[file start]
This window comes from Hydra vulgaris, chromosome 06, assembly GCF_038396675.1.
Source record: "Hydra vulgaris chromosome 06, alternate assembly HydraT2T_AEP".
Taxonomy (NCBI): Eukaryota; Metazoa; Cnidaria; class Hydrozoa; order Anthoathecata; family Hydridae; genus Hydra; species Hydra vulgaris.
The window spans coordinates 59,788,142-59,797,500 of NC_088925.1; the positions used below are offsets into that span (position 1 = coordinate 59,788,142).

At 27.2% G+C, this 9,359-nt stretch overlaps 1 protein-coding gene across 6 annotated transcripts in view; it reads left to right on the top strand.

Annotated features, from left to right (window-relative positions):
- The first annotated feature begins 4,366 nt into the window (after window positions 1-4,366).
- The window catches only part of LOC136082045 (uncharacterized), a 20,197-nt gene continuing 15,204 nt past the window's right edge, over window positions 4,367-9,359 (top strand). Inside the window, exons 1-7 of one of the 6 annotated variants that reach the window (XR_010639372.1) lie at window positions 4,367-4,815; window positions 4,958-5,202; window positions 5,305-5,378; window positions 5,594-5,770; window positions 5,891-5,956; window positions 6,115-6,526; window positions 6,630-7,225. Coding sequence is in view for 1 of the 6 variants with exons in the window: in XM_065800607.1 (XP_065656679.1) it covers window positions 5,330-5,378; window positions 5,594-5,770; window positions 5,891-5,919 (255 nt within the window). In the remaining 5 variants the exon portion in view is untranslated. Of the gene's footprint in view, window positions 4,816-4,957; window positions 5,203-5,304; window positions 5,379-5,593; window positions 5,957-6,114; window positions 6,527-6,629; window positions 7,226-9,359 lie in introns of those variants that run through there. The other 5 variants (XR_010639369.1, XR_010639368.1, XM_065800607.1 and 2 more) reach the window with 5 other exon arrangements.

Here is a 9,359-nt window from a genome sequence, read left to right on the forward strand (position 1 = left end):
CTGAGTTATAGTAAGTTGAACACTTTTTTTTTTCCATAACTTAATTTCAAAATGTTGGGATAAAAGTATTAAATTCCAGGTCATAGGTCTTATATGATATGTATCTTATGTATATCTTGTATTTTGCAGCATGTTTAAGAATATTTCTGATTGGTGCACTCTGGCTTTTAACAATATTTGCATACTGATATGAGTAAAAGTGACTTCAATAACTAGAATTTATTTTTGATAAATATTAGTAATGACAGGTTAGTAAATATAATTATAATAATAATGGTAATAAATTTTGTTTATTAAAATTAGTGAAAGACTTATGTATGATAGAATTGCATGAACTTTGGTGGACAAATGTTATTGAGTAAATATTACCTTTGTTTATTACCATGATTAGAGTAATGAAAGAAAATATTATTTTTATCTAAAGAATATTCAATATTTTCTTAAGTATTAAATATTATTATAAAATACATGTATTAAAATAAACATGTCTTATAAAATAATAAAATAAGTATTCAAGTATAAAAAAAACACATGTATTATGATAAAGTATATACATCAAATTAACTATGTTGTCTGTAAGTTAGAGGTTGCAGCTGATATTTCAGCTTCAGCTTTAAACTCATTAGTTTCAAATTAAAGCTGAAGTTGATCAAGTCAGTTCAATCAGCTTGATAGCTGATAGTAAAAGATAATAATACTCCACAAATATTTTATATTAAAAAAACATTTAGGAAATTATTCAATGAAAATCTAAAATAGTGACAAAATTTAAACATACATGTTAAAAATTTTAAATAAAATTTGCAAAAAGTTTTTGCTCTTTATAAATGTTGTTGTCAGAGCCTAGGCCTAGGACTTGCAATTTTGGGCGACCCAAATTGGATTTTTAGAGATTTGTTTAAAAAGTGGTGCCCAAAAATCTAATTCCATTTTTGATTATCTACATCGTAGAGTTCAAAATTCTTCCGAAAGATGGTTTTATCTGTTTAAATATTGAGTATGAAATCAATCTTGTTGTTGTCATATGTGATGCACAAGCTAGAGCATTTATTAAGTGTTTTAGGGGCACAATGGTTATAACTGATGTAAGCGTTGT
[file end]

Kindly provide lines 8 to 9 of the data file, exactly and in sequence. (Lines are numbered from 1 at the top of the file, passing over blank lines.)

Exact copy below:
- The window catches only part of LOC136082045 (uncharacterized), a 20,197-nt gene continuing 15,204 nt past the window's right edge, over window positions 4,367-9,359 (top strand). Inside the window, exons 1-7 of one of the 6 annotated variants that reach the window (XR_010639372.1) lie at window positions 4,367-4,815; window positions 4,958-5,202; window positions 5,305-5,378; window positions 5,594-5,770; window positions 5,891-5,956; window positions 6,115-6,526; window positions 6,630-7,225. Coding sequence is in view for 1 of the 6 variants with exons in the window: in XM_065800607.1 (XP_065656679.1) it covers window positions 5,330-5,378; window positions 5,594-5,770; window positions 5,891-5,919 (255 nt within the window). In the remaining 5 variants the exon portion in view is untranslated. Of the gene's footprint in view, window positions 4,816-4,957; window positions 5,203-5,304; window positions 5,379-5,593; window positions 5,957-6,114; window positions 6,527-6,629; window positions 7,226-9,359 lie in introns of those variants that run through there. The other 5 variants (XR_010639369.1, XR_010639368.1, XM_065800607.1 and 2 more) reach the window with 5 other exon arrangements.

Here is a 9,359-nt window from a genome sequence, read left to right on the forward strand (position 1 = left end):